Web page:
Jesus approached people with love and with relationships. He didn’t argue to try to prove his point. He knew he was the Truth and gave other people the chance to know it and him. And if they didn’t, he didn’t argue with them about why they were wrong. He continued to love them. He never commanded us to be right. He only wanted love. When did I become the very thing I hated?
There is a lot of re-examining to do. It’s a lot of work. Demonstrating love and compassion doesn’t excuse oppression, and we can’t be silent in these matters. But there has to be a way to stand up for what I believe is right and fight for justice without belittling people in the process. We can stand firm against the evil of the world without attributing that evil to people who don’t believe like us. Because I’ve learned that the quicker we are to blame the miseries in this world on others, the less inclined we are to look at the ways we contribute to that misery.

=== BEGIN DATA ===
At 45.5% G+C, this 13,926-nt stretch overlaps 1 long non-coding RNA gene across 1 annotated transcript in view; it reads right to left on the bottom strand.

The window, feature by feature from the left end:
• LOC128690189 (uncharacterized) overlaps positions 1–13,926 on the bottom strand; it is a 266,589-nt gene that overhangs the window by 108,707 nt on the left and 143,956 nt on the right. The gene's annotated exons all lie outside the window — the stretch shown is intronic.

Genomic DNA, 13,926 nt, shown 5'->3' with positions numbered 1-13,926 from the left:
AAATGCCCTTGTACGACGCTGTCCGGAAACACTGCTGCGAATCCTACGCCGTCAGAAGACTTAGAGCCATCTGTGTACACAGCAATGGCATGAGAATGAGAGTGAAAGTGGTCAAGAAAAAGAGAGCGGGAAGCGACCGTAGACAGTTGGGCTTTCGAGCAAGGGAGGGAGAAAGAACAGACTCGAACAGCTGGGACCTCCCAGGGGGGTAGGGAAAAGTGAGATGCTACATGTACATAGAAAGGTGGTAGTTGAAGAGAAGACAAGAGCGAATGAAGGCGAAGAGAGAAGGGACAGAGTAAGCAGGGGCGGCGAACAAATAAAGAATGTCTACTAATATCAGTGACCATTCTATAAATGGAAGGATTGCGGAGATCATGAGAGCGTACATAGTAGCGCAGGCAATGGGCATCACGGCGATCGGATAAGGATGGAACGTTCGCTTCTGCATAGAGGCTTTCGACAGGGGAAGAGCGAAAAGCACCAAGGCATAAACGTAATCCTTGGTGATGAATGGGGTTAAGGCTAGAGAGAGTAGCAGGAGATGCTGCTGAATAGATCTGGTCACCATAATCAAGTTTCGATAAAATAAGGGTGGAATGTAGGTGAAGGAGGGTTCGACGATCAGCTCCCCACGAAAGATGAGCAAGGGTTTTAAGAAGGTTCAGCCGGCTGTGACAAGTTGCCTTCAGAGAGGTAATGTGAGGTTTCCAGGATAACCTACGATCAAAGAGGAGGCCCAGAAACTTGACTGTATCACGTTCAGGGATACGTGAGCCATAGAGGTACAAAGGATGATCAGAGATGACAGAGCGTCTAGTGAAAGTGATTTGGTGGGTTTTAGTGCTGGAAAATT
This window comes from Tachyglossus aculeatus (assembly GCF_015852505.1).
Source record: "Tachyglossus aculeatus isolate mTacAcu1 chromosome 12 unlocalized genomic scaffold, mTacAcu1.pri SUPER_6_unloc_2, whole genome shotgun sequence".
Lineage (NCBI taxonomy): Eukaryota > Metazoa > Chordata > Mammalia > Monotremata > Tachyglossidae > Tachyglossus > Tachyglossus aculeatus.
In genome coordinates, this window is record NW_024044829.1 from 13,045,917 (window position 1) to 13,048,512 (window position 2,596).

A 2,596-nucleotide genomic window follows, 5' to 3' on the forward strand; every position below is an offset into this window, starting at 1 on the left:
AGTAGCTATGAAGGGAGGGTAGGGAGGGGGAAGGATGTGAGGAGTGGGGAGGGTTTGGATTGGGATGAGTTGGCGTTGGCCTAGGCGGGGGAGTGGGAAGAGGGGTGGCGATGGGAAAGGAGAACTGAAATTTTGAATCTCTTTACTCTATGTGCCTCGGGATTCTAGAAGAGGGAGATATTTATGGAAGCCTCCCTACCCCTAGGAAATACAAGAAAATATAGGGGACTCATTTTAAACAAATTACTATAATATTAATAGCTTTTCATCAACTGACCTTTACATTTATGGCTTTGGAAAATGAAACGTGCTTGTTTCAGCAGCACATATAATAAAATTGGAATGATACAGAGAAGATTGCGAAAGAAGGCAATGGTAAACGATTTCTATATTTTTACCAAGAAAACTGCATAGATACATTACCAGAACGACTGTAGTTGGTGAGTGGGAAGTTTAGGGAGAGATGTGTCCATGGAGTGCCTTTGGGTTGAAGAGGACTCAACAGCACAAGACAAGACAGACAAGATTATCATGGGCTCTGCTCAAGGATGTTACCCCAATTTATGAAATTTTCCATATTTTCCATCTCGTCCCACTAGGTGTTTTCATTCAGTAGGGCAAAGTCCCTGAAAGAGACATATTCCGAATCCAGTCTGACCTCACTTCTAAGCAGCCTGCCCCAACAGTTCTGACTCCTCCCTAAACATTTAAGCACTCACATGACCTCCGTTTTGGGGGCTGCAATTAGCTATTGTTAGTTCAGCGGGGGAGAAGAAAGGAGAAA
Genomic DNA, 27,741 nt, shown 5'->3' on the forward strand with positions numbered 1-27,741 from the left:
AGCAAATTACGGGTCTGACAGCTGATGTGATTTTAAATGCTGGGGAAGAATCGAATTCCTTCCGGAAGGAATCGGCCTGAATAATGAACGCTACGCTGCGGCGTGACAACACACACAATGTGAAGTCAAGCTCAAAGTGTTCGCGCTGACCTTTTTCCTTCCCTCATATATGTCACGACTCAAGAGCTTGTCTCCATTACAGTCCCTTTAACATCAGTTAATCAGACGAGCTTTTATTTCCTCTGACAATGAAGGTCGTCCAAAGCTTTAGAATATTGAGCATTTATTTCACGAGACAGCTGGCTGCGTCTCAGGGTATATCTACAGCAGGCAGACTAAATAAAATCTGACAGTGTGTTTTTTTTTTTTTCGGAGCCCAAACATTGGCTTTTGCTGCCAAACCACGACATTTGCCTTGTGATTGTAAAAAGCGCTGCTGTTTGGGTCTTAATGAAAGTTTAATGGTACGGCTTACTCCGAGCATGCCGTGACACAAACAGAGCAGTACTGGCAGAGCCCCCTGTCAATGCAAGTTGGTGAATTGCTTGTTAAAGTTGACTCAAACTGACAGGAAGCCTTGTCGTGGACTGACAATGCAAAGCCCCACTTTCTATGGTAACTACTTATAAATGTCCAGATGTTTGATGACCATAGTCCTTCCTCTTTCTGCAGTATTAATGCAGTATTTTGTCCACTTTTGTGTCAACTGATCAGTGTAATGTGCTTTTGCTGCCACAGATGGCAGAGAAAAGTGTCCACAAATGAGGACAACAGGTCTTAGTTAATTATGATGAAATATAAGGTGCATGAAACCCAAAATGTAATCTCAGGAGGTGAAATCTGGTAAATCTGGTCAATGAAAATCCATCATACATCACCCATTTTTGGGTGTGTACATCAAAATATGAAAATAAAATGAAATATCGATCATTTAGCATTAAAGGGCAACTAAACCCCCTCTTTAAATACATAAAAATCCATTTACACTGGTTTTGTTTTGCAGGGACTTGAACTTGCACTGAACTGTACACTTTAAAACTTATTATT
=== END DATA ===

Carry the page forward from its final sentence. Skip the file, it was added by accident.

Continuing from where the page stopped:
I don’t have it all figured out, and I doubt I ever will, but I suppose that’s where the humility comes into play. I’m not always right. In fact, I’m probably rarely right. Being right isn’t what truly matters anyway.
And as I realized this, I felt the cloak of misery fall away. I saw the colors of the world become sharper and more vibrant. The yellow acid in my stomach cooled and turned a velvet teal, and the misery and bitterness made way for compassionate and humility. They require more swimming against the current, but their truths are more pure than the lies of misery. The work for them is worthy.